Rain and Hope:
The last “Gratitude Project” installment
The sun did not shine. It was too wet to play.
So we sat in the house all that cold, cold wet day.
One day back in the dark ages when I was about six, I sat at our living room window watching my hope for a day outdoors melting in a steady downpour.
“WHY DOES IT ALWAYS HAVE TO RAIN?!?!?!” I said. It wasn’t really a question.
My grandmother answered anyway: “You should be thankful. You won’t have anything to eat if the farmers don’t get their rain.”
I thought about food… ice cream… Reeses Peanut Butter Cups… hamburgers and french fries… And because you need rain to make food, for the first time in my young life I considered this idea:
Today’s first song grew from that seed my grandmother planted, though it took its time doing it. A little over a year ago, my brother learned that he had multiple sclerosis. At the time, I was ignorant about MS. So I did some research, and as I read about signs and symptoms, I saw… myself. This past summer, the diagnosis was confirmed.
MS. Well then.
When something unexpected and difficult descends on your life, a comfortable faith must become a conscious faith. You have to choose to believe that a trial and a blessing can be one and the same. You have to choose gratitude instead of self-pity or resentment or any of the other un-lovely options that present themselves.
I feel so blessed that the Lord prepared me for this little bend in my road by telling me to practice gratitude. Gratitude has taught me just how near my Heavenly Father really is, every moment of my life. It has taught me that He knows my needs much better than I do. It has shown me that everything–including the hard stuff!–works together for my good.
What began as a song for a brother then became a song for us both. However, since the summer, I have become more aware of something I knew with my head but now understand with my heart: everyone–everyone!–is dealing with difficult things, visible or not. And so, “When It Rains” became a song for anyone who has to rely on faith when the rain falls.
I’m not sure how useful that song will be in a church setting, but no matter–it was something I wanted to say.
The last new song in the project is a setting of Karen Lynn Davidson’s hymn text “O Savior, Thou Who Wearest a Crown” to the beautiful old minor melody “Kingsfold,” for SATB choir (though it can also be used as a solo, as below.)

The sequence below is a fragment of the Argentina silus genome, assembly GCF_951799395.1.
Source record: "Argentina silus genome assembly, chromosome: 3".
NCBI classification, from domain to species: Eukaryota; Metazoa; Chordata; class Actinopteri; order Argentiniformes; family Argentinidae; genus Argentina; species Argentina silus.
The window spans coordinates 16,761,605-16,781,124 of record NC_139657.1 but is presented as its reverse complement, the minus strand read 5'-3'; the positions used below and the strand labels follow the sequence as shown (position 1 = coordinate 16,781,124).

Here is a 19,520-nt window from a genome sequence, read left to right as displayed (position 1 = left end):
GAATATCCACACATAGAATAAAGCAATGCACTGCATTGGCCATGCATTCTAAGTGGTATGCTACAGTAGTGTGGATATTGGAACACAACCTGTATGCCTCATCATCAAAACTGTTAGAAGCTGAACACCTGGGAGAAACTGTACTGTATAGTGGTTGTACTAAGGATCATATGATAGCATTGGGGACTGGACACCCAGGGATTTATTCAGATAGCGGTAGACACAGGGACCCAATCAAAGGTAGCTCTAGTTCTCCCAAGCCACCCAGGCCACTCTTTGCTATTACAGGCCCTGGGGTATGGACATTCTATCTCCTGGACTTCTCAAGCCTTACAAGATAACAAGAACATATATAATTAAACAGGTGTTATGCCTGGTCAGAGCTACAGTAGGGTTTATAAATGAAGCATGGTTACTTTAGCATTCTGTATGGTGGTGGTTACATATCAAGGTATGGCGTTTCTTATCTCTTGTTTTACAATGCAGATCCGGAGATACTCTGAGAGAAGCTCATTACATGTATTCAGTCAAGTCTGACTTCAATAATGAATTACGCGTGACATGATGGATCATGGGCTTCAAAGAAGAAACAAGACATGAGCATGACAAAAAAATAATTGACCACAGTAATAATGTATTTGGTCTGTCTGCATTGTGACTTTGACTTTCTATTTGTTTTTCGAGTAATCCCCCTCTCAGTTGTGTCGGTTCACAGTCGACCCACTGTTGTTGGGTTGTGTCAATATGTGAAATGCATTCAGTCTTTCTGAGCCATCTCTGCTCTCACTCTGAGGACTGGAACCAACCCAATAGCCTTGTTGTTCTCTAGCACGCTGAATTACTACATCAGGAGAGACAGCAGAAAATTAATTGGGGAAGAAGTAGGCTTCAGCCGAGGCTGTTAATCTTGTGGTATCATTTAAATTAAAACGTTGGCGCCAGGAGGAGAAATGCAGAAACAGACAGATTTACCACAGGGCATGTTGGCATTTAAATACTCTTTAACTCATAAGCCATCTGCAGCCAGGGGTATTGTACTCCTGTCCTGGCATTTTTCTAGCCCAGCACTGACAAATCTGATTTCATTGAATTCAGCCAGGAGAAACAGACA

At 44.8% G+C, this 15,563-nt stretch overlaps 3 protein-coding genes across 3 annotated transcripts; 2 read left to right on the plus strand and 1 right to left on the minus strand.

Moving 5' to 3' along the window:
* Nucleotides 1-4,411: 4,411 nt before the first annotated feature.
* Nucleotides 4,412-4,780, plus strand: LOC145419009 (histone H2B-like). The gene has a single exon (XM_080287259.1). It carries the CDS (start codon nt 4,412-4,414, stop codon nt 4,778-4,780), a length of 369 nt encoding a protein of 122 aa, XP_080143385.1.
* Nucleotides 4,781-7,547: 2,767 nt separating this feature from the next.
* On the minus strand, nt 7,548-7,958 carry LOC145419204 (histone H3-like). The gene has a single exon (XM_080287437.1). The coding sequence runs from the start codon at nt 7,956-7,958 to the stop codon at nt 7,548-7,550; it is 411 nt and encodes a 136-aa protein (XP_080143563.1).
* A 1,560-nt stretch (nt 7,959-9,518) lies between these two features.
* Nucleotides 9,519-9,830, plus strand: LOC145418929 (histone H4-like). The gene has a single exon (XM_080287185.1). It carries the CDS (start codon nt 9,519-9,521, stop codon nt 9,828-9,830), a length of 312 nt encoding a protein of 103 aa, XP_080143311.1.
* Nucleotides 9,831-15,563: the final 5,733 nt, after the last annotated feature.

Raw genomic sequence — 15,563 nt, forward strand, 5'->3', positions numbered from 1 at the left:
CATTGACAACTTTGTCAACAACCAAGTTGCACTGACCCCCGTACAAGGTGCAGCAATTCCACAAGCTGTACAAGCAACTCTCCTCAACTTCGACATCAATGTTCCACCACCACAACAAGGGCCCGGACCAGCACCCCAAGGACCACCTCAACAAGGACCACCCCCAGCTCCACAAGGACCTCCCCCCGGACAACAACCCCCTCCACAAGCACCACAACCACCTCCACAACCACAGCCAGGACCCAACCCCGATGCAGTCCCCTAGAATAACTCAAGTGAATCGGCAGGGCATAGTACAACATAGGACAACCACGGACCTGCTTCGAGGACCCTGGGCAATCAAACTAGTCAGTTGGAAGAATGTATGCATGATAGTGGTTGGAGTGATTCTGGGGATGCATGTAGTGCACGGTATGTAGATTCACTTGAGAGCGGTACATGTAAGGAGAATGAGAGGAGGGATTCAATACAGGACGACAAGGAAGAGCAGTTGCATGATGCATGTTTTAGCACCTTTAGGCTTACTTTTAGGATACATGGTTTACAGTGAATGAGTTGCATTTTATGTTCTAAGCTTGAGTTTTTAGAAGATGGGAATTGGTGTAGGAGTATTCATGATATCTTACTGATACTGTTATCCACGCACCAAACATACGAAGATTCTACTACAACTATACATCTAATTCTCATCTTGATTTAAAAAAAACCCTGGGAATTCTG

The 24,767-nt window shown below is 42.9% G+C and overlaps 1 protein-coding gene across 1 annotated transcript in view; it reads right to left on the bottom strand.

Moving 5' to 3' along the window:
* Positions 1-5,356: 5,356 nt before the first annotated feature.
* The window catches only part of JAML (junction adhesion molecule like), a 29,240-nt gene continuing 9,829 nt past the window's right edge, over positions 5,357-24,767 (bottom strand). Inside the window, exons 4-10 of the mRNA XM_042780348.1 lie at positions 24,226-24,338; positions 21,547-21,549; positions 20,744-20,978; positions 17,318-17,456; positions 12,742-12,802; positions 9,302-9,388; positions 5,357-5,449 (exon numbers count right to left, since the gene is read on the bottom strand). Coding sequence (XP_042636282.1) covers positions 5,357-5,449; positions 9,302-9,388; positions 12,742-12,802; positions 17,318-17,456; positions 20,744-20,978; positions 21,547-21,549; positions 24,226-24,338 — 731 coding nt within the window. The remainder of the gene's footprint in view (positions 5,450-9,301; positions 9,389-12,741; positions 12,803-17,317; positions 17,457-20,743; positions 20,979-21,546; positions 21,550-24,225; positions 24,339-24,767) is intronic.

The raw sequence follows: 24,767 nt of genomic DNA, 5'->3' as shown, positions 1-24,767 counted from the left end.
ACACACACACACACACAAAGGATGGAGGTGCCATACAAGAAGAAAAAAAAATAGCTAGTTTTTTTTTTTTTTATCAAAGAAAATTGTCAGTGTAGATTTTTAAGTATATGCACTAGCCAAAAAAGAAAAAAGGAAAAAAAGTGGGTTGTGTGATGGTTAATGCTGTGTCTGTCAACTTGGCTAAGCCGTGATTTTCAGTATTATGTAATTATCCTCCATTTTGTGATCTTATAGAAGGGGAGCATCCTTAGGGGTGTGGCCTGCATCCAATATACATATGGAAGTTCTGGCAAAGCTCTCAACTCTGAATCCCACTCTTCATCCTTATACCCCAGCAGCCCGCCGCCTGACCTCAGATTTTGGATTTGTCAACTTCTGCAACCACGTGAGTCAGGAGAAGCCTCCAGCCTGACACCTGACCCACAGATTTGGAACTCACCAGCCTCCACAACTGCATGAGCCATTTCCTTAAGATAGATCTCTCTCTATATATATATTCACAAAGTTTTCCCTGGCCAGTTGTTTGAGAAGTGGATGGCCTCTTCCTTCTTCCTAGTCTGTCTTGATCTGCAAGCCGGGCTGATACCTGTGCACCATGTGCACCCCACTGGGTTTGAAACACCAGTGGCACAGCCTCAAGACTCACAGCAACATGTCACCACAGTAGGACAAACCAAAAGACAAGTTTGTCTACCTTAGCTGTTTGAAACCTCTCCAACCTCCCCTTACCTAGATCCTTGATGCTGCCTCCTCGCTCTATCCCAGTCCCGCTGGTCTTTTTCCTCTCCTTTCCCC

I list this one last, in the place of honor, because the sacrifice of Jesus Christ makes possible every good thing for which we give thanks, and everything we hope for. There is nothing that we do not owe to Him, because there is nothing He did not endure for us. “What praises can we offer to thank thee, Lord most high?” begins the last verse. The question is answered in the last line: “To thee our love we bring.”
Take one more look at the picture on the album cover. (See it fullscreen here.) See the gorgeous pink in the sky on the left and right? That’s rain, reflecting the sunset. And that mountain in the middle? That’s Mount Hope, in the Rocky Mountains of Colorado.
Rain and Hope. The perfect combination for the final installment of this “gratitude project.”
Some random notes:
- You’ll notice that there is no free download for the vocal track of “O Savior, Thou Who Wearest a Crown.” That’s because I have to pay royalties for that track, and paying royalties on a track that you don’t get paid for yourself is really bad for the budget. (If I had a nickel for every download–just the downloads, not even counting the copies made from them–I’d be a millionaire. Seriously. So if I had to pay a nickel for every download… )
- The remaining tracks on the album are: “Lift Up Your Heart” and “Jesus, the Very Thought of Thee” (both new recordings of existing material); and “This is My Father’s World” and “He is My All (duet with Heather Prusse)” (both existing recordings that just seemed to fit the theme).
- A big “Thank You!” to everyone who contributed to this project–Jana and Sarah on Violin, Jeff for his photography, Tj and Heather for their contributions to the duets. Thanks X 1000 to James Loynes, the vocalist, for being my voice, singing my heart, and Skyping to try new material at the drop of a hat. I know some really wonderful people.